Alex Wood (Harvard)
Lawyers and computer scientists hold very different notions of privacy. Notably, privacy laws rely on narrower and less formal conceptions of risk than those described by the computer science literature. As a result, the law often creates uncertainty and fails to protect against the full range of data privacy risks. Moreover, demonstrating that formal privacy models such as differential privacy satisfy legal requirements for privacy protection is a significant challenge due to conceptual gaps between the legal and technical definitions.
This presentation illustrates the gaps between legal and technical approaches to privacy and discusses how the use of differential privacy can be understood to be sufficient to satisfy a wide range of legal and policy requirements despite these definitional gaps. It draws from specific examples of privacy requirements from a selection of laws such as the Family Educational Rights and Privacy Act (FERPA), the Health Insurance Portability and Accountability Act (HIPAA) Privacy Rule, Title 13 of the U.S. Code (governing the US Census Bureau), and the Confidential Information Protection and Statistical Efficiency Act (CIPSEA). Key concepts from these regulatory requirements that are found to be relevant to privacy in statistical analysis include, among others, personally identifiable information, de-identification, singling out, linkage, inference, identification risk, expert determination, consent and opting out, and purpose and access limitations.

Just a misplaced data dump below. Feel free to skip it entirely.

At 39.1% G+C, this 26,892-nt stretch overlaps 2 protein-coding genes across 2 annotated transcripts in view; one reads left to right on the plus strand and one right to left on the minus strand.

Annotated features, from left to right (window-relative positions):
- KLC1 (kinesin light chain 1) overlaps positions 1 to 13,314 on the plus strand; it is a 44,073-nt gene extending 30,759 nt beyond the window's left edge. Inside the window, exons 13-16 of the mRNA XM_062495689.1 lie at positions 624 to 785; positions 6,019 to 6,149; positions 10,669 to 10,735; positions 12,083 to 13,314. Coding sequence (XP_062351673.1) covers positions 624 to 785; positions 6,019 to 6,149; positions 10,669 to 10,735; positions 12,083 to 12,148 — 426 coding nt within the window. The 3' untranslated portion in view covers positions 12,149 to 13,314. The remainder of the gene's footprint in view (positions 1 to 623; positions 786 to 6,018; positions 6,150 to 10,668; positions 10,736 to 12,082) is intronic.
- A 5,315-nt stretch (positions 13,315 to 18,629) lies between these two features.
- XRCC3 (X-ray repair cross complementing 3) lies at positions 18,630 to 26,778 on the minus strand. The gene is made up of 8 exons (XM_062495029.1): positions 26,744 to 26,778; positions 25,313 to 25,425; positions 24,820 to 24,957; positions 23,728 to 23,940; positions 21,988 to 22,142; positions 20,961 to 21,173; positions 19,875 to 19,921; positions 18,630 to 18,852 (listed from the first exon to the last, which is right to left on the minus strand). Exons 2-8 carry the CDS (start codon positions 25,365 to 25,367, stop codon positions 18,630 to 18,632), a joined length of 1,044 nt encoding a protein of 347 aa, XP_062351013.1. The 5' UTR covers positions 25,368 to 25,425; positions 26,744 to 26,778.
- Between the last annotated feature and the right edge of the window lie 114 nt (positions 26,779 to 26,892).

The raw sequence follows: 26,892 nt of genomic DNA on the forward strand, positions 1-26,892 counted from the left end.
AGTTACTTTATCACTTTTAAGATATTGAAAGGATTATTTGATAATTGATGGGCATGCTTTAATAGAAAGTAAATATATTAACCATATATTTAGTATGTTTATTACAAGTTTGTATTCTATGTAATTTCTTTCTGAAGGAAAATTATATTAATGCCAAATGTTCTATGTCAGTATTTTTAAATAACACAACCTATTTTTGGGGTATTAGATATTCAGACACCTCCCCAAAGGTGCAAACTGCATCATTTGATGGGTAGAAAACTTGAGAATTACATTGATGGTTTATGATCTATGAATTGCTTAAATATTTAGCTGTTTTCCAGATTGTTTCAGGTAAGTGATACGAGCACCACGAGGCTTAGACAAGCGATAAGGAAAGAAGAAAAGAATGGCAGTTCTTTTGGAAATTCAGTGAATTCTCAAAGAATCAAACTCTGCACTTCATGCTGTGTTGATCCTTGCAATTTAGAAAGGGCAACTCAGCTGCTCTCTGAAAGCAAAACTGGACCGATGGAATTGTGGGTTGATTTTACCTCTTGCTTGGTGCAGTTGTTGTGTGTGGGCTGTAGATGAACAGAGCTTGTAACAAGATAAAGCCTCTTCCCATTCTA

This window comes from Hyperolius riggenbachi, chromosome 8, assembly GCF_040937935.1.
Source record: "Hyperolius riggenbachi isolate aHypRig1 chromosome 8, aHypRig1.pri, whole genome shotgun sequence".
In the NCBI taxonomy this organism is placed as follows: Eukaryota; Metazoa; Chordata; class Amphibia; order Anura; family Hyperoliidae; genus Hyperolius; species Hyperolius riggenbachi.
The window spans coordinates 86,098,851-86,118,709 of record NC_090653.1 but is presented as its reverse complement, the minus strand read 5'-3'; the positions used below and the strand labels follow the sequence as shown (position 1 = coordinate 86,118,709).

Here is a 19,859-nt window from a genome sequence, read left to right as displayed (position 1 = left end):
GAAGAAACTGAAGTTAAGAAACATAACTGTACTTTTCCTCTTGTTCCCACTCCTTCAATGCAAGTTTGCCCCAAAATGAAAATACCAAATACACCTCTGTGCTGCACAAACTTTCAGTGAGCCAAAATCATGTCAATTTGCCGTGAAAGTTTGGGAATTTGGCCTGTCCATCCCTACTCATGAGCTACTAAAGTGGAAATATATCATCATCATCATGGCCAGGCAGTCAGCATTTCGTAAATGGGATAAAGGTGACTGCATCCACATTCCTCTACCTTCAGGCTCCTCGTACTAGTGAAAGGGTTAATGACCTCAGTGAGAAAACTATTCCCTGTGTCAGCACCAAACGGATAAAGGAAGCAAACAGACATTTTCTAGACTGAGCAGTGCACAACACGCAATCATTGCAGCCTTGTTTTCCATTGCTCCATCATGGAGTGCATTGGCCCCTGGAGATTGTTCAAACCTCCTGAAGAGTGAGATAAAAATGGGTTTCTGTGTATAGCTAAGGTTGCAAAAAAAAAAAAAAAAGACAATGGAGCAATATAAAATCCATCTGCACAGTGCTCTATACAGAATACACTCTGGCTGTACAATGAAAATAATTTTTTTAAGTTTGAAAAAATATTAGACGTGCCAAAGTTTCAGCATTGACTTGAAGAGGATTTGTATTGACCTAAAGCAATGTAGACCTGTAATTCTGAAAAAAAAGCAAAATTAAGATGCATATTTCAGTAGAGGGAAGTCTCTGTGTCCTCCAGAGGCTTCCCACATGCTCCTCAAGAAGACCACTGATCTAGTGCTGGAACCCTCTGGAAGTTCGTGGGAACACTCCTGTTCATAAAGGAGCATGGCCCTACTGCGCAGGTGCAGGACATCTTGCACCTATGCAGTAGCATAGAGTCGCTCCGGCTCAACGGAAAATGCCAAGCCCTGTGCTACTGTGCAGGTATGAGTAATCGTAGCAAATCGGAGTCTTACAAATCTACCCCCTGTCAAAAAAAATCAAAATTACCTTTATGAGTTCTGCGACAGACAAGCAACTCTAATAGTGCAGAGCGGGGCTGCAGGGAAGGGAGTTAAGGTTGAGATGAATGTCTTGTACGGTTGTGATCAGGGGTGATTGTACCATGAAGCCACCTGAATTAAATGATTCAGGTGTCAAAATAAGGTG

While none of these legal and policy concepts refer directly to differential privacy, the differential privacy guarantee can be interpreted to address these concepts while accommodating differences in how they are defined and interpreted. Work towards an approach to formally proving that a technological method for privacy protection satisfies the requirements of a particular law is presented. It involves two steps: first, translating a legal standard into a formal mathematical requirement of privacy and, second, constructing a rigorous proof for establishing that a technique satisfies the mathematical requirement derived from the law. This approach is demonstrated with an example bridging the requirements of the Family Educational Rights and Privacy Act (FERPA) and differential privacy. Additionally, a series of examples is provided to show how policymakers and privacy practitioners can interpret the differential privacy guarantee as sufficient to satisfy legal and policy requirements that rely on normative privacy concepts.